Ron first learned to appreciate clear cold streams, lakes, and the seascape during a summer long trip as a child to his mother’s homeland in Ireland. He became interested in conservation while living and working on a farm among the valleys and bluff tops along the Mississippi River near Dubuque Iowa. There, he learned how farming in an unforgiving landscape damages our land and our water resources and how both large and small changes in farming practices can have very large and lasting impacts both positive and negative.
A career opportunity became available to Ron’s wife and it was time to leave the farm. The couple moved to Southern Wisconsin. Ron remembered a geology field trip to the Baraboo Hills during his early years in college, and his impressions of the area made the decision to move easy. He returned to school at the University of Wisconsin Madison to pursue a new career in Natural Resources.
Ron got a job with the Wisconsin Department of Natural Resources after completing his coursework and a year as a crew leader with the Wisconsin Conservation Corps. He remembers the welcoming remarks to new employees from DNR Secretary CD “Buzz” Besadny. Besadny said, “…remember that DNR staff do not prevent pollution, rather they regulate pollution. And it is through their regulatory actions that the agency protects and improves our water quality and aquatic habitat.”
“This is how our DNR is failing Wisconsin now,” said Ron. “The agency isn’t meeting the public’s expectation and support for effective implementation of the Clean Water Act.”
Ron lives in the Town of West Point, near the Mud, Fish and Crystal Lakes. When the lakes with no outlets began rising, the DNR faced the difficult challenge of balancing the needs of lakefront property owners, a lake rehabilitation district that sought to pump water out of the lakes, and local residents who were concerned with the impact of pumping water from already-impaired lakes into the sensitive ecosystem of the Lower Wisconsin Riverway.
“When the Lake Rehabilitation District wanted to lower lake levels by pumping into the Lower Wisconsin Riverway, we expected that the lake water would degrade water quality in the river,” said Ron. “But the DNR didn’t complete a thorough analysis of how the lake water could affect the river water quality, especially during periods when the river’s flow was low.”
The decision was especially disturbing as the Lower Wisconsin State Riverway is classified as an Exceptional Resource Water and one of the most biologically diverse large rivers in the upper mid-west, if not the in the entire nation.
The Clean Water Act requires an anti-degredation review before new sources of pollution like lake water with high levels of nutrients from agricultural runoff and runoff from commercial and residential development enter a waterway.
“We knew the lakes were suffering from several sources of pollution: agricultural runoff, failing septic systems from an old resort, and a wastewater treatment facility that’s been operating out of compliance with water pollution laws for years,” said Ron. “But rather than doing an anti-degredation analysis to study the impacts of pumping into the Wisconsin River and setting science-based limits, the DNR said the levels of the lake were more important than preventing another very real threat to the health of people and the environment of adding phosphorus, nitrogen, and bacteria into the river.”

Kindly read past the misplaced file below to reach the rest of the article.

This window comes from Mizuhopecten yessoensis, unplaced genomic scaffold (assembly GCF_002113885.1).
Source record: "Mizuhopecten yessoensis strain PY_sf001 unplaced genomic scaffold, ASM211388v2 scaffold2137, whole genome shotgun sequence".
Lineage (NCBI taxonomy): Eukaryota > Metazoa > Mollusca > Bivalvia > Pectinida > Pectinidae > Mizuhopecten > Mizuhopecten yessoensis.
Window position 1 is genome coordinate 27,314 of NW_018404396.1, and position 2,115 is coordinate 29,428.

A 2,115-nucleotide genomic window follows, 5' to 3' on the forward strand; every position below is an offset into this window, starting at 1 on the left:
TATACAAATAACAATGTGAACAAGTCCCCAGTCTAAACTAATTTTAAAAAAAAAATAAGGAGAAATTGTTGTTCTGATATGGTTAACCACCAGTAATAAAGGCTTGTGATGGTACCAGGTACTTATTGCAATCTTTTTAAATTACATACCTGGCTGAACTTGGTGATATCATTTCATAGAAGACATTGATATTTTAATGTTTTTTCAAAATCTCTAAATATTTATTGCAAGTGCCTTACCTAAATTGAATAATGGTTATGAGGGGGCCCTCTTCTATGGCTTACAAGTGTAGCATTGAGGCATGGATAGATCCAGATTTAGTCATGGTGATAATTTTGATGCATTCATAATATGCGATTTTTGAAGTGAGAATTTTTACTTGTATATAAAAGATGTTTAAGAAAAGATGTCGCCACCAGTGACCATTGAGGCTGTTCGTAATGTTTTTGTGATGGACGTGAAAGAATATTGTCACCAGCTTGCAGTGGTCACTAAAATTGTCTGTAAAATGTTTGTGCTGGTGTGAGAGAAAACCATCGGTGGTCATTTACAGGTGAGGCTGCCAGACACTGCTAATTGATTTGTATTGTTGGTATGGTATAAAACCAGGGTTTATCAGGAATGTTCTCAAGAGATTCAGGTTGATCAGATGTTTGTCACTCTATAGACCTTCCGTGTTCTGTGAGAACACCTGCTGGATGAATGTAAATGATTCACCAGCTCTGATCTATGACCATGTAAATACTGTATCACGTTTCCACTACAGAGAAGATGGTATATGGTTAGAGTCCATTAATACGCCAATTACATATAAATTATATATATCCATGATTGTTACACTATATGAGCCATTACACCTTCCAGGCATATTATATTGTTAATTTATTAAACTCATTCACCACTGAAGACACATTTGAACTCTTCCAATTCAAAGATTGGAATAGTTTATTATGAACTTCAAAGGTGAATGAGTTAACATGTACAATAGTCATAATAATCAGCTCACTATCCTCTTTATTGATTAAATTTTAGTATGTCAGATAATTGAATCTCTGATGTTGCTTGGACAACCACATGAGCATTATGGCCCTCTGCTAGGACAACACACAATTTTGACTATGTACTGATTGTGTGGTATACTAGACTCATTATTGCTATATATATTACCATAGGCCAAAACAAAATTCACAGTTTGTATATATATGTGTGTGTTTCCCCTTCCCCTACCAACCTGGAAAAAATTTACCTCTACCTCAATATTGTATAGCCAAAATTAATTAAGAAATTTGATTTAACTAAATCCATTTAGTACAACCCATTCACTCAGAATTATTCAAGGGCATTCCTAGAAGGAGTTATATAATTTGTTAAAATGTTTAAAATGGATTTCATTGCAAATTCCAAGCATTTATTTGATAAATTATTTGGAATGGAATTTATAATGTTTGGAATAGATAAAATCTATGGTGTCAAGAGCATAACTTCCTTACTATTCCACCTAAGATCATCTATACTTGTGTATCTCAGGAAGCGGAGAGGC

After Ron retired from working for the Wisconsin Department of Natural Resources, he thought he would be spending more time in a Wisconsin trout stream and less time looking into land and water management. He was wrong.
“Like all DNR retirees, I want to feel like I made a difference during my career there,” said Ron. “With my experience and knowledge, I want to keep active in this work to protect our water. But it takes a tremendous amount of time and commitment just to keep up with the drastic changes at the agency. The problems there are so great that and we have to work very hard, not only to improve our water resources, but simply to try and prevent further degradation. I always planned on staying involved after retirement, but I never planned on working so hard to prevent things from getting worse.”
Ron Grasshoff lives in the Town of West Point in Columbia County and retired from the Wisconsin Department of Natural Resources in 2010 with over twenty years of experience in water quality management and environmental impact analysis. His education includes a degree in education and environmental studies, a post-graduate degree from the Nelson Institute at UW-Madison, and a certification in public administration. He brings his experience and enthusiasm for land and water stewardship to community groups including the Friends of Scenic Lodi Valley and the Friends of the Lower Wisconsin Riverway, and to his involvement in local government serving as the Chair of the Town of West Point’s Open Space Committee and as a member of the Town of West Point’s Plan Commission.
He signed the Petition for Corrective Action to the U.S. Environmental Protection Agency to encourage the State of Wisconsin and its Department of Natural Resources to fully comply with the Clean Water Act.